Cold Water Attracts Marine Life to the Coasts
THE diving is hot throughout Costa Rica, but it’s getting cold as you drop deep.
Warm surface temperatures are bathing both coasts, however, cooler temperatures are layered below. The classically clear Caribbean’s warmth is cooling only slightly while dropping deep, but the Pacific’s underlying thermoclines are much cooler. CañoIsland’s deep layers have dropped as low as 65 Fahreinheit, (18 Centigrade) and Guanacaste reported a couple of days where it was even colder.
The cure is using all the wetsuit you can find. Many deep divers are even wearing hoods, although only a few are going as far as mitts. The water is green to yellow depending on the day and the light. The colors come from uncountable, almost microscopic, plants and animals called plankton.
Plankton is the soil of the ocean, the base of the vast food web of the sea. The cold water is thick like fog with plankton, which means a few extra sea life around to eat plankton. Even more predators come to eat the plankton eaters. The result is much marine life — and much wet suit.
DIVERS from Flamingo are reporting thousands of small rays around the Santa Catalina islets, which are thrilling divers. One day, a pack of Orcas showed up to eat the rays.
The Edge Adventures reports the action was intense and unforgettable for more than 20 minutes. Bill Beard’s Diving Safaris have excited divers at both the Catalinas and the BatIslands off Santa RosaNational Park in Guanacaste.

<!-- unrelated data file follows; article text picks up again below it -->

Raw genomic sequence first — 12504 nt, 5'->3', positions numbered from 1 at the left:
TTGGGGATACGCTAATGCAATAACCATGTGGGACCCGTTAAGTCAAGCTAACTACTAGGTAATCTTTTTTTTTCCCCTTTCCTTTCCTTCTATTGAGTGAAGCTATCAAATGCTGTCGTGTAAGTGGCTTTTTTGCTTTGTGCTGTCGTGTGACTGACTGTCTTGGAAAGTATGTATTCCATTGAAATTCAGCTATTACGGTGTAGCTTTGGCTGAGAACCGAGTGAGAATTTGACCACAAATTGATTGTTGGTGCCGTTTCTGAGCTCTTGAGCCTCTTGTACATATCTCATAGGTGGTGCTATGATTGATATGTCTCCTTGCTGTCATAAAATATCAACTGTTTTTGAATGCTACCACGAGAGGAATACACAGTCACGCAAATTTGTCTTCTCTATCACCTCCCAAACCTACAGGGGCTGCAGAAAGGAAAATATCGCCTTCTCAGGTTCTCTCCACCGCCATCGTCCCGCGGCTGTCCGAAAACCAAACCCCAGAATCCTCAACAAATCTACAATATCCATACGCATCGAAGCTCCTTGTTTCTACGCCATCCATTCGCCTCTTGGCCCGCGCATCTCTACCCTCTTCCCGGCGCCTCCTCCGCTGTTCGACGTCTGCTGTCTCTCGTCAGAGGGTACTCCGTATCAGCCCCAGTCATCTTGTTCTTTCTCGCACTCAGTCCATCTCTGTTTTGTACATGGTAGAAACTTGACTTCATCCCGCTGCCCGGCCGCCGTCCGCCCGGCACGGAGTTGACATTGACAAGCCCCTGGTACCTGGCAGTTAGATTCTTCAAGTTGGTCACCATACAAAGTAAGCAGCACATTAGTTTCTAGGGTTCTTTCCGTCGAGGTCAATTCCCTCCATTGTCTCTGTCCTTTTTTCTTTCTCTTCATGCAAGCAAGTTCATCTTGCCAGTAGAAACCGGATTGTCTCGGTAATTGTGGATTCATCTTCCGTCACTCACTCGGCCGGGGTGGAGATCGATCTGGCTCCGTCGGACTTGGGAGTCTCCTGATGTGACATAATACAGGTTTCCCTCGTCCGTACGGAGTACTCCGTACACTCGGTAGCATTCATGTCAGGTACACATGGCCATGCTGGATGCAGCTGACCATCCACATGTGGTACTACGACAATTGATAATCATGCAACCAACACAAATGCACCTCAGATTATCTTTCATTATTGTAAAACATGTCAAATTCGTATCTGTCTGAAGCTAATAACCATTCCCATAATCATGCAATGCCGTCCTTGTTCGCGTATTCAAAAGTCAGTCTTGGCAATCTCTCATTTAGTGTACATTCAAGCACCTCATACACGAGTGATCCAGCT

Guanacaste’s waters are clearing up as the Papagayo winds lay down and allow the clearer surface water back in to the dive sites.
Some of the marine life sightings include: breaching sperm whales, hundreds of spinner dolphins, giant mantas, silky and white-tip sharks, dozens of stingrays in mass mating, sailfish, big schools of massive yellowfin tuna, colossal big-eye tuna, bottlenose dolphins and many turtles for Drake Bay Wilderness Resort.
Also sighted were a rare beaked whale (beaked whales are seen less than jaguars) and a rare April showing of a humpback whale.
DRAKE Bay also lucked into nine straight days of a dolphin super pod of more than 1,000 dolphins offshore in 150 feet of visibility. A small fleet of longline fishing boats broke up the action and scattered the growing party that was insuring genetic dolphin diversity.
Before you decide to do it Pacific style, know that this time of year is prime Caribbean dive time (like September and October). It’s summer and the sea is flat.
Diving is easy in blue water right off the bright sandy beach. An incredible diversity of small fish, corals and sponges, together with mirror flat seas, making the south Caribbean a vast swimming pool full of things to see. There are no thermoclines, no currents and no surge inside the outer reef dives.
THESE dive sites contain the highest marine biodiversity of Costa Rica, especially small colorful reef life such as corals and sponges. Aquamor Adventures in Manzanillo reports classic Caribbean diving at press time. Aperfect time of year to get certified or advance in your dive training.
Productive, advanced Pacific diving or diverse, easy Caribbean diving? The choice is yours in Costa Rica. I recommend both.
For more info about diving in Costa Rica, call Shawn Larkin at 835-6041 or e-mail shawn@CostaCetacea.com. Also see the Web site at www.CostaCetacea.com
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